Day 40 of 111. Osaka, Japan
We visited Osaka Castle today with its huge tower. We took an elevator to the fifth floor then walked up to the eighth floor observation balcony. On the way back down the tower, we saw exhibits about the shoguns and their history. The Castle was built for protection and the huge rock walls and moats were interesting when contrasted with the modern high rise buildings of modern Japan.
We also visited the Shitennoji Temple, a Buddhist temple that is one of the oldest in Japan. The large tower is rebuilt about 50 years ago but the long low building is 400 years old. The fountain with long-handled ladels are for washing/purifying yourself. The statue in the photo looked like a burial place for people, but I just thought it was an interesting picture.
We saw an interesting sculpture of birds on a handrail as well as one of many snack shops at the Osaka Castle. There are so many cool things to see.
If you know me, you know I am always thinking about food. It was fun to see KFC and the ubiquitous McDonalds. The uniquely Osaka treat is Takoyaki, a little fritter with onions and veggies and in the very center is a bite of OCTOPUS! Unfortunately we did not try this treat.
When we stopped for lunch at the Crown Plaza Hotel in Kyoto, there were two girls dressed in kimonos in the lobby. We asked, and one of them posed for a photo. In one of the handicraft shops, I saw a Hoberman Switch Pitch ball that we use in chemistry class totally covered with Japanese fabric. I tested it and it worked fine. Interesting. When we were shopping, I saw a Crocs shoe store with this cute character in front of the store. Finally, we did see Pachinko and Slots casinos from time to time on our travels. We also saw 100 Yen stores (like our Dollar Stores at home). I have not gotten a picture yet.
Day 39 of 111. Osaka Japan
Here we are at the Heian Jingu Shinto Shrine. The visit was great, but the garden must be amazing in the spring. The stand full of wishes and the offerings of saki barrels were interesting things to see.
I really liked the trees covered with papers. All of the small pieces of paper make the branches look like blossoms. You get a fortune (with a donation?) and if the sentiment is good, you keep it. If it is not a good fortune, you tie it onto the tree… you get rid of it as soon as possible. So… don’t take the papers off of the trees. Some of the more sensitive trees were wrapped in reeds to protect them from the freezing weather.
In Kyoto, we saw several people dressed in kimonos. Some people simply want to be traditional, but our guide said that sometimes people in kimonos can get discounts or free entry into some places. The lighted wheel and displays are in an area adjacent to our ship’s dock. There is a large aquarium with many impressive lights. We visited the shops and restaurants nearby and had katsu-don in a bowl of rice. Yum!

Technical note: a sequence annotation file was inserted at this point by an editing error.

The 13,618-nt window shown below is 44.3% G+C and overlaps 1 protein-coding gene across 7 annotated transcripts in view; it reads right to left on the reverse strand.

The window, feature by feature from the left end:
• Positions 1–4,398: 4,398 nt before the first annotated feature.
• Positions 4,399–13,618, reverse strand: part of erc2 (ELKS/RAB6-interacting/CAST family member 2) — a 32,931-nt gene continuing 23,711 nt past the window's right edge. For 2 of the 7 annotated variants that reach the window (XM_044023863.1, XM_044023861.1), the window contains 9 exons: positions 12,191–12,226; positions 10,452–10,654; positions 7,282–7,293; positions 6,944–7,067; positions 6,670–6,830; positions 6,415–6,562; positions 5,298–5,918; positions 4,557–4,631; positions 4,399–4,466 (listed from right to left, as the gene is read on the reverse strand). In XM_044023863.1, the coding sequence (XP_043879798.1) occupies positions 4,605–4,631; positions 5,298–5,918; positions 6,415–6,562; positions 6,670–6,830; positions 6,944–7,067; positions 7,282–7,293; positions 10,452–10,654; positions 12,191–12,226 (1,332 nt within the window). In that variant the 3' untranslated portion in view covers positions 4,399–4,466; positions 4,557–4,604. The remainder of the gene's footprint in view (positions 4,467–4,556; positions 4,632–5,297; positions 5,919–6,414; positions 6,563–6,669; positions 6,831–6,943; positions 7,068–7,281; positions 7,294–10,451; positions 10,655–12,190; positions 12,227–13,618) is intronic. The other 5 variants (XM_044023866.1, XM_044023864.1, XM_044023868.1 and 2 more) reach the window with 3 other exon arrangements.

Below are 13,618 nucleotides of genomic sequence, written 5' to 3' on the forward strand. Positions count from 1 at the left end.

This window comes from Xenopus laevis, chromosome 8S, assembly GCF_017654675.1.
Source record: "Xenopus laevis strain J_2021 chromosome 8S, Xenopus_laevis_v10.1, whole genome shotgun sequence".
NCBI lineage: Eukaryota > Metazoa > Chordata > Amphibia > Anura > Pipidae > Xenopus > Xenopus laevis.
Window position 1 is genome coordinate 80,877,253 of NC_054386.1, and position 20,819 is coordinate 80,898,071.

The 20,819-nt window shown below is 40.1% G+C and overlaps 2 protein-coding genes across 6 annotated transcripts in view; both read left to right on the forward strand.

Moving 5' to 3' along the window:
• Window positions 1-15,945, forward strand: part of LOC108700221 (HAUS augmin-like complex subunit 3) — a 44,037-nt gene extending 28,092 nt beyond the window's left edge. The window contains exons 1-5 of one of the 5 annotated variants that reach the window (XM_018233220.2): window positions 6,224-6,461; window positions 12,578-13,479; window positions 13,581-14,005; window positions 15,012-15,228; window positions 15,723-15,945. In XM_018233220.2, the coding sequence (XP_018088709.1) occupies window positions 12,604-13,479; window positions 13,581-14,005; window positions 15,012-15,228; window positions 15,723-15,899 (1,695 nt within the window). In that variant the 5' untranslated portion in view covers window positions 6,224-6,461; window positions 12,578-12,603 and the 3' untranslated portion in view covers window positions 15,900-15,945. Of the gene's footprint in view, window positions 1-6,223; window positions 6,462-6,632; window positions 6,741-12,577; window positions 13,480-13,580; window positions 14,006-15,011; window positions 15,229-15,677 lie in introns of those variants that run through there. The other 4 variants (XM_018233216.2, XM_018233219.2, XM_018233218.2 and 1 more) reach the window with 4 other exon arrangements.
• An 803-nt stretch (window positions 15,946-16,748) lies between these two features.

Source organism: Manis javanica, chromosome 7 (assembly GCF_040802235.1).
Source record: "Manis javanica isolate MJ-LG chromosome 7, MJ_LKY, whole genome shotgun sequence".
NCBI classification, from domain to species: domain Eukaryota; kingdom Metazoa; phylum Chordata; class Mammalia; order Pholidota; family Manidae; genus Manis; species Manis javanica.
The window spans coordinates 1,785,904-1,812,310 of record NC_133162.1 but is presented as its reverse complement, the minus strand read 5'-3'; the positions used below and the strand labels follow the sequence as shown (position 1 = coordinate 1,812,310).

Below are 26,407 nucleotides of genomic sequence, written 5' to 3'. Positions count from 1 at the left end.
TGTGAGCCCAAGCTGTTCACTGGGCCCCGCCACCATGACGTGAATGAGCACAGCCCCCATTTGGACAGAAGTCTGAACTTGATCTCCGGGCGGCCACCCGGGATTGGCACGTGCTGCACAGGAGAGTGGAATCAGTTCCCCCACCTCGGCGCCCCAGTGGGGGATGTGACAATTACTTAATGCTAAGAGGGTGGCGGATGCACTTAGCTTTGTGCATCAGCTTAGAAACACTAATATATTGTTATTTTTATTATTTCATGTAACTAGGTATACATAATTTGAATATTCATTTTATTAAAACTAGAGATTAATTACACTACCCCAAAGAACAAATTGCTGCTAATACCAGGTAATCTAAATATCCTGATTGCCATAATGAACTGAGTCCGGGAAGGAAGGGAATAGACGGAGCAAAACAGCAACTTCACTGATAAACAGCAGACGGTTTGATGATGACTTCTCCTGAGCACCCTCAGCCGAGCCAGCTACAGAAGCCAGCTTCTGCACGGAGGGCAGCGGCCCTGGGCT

Day 39 of 111. Osaka, Japan
We arrived in Osaka at 8:00 a.m. The sea was very calm (a welcome change) but the air was cold (35 F). In my down coat I was comfortable, but my ears were cold. I went shopping later for a knit cap. (2,000 yen)
We visited the Golden Pavilion in Kyoto. It was a nice walk and beautiful sites. It actually snowed a little while we were there and there were patches of snow on the ground. Our guide, Miwa-San, is very good. She told us that the pavilion was the retirement residence of a Shogun who turned into a Buddhist priest. The pavilion is the centerpiece of a nice complex. The three floors of the pavilion are significant. The lower level was for visitors. The second floor was the living area. The top floor was the meditation area and had beautiful lacquered floors which mirrored the room. The actual pavilion was burned in 1950 by a visiting Buddhist priest. This is a reproduction.
The next stop was the Nijo Castle. The five buildings, the artwork, and the information about the Shogun made this visit memorable. The floors make little noises as you walk and are called the Nightingale floors. The sounds are small gentle squeaks that sound like tiny bird calls. They are caused by iron nail moving against the wood. The sounds are supposed to alert the residents against marauding ninjas.
On our bus trip to Kyoto, we had a rest stop. The bathroom had a map of the facilities. I thought this was very clever, very organized, and worth a picture.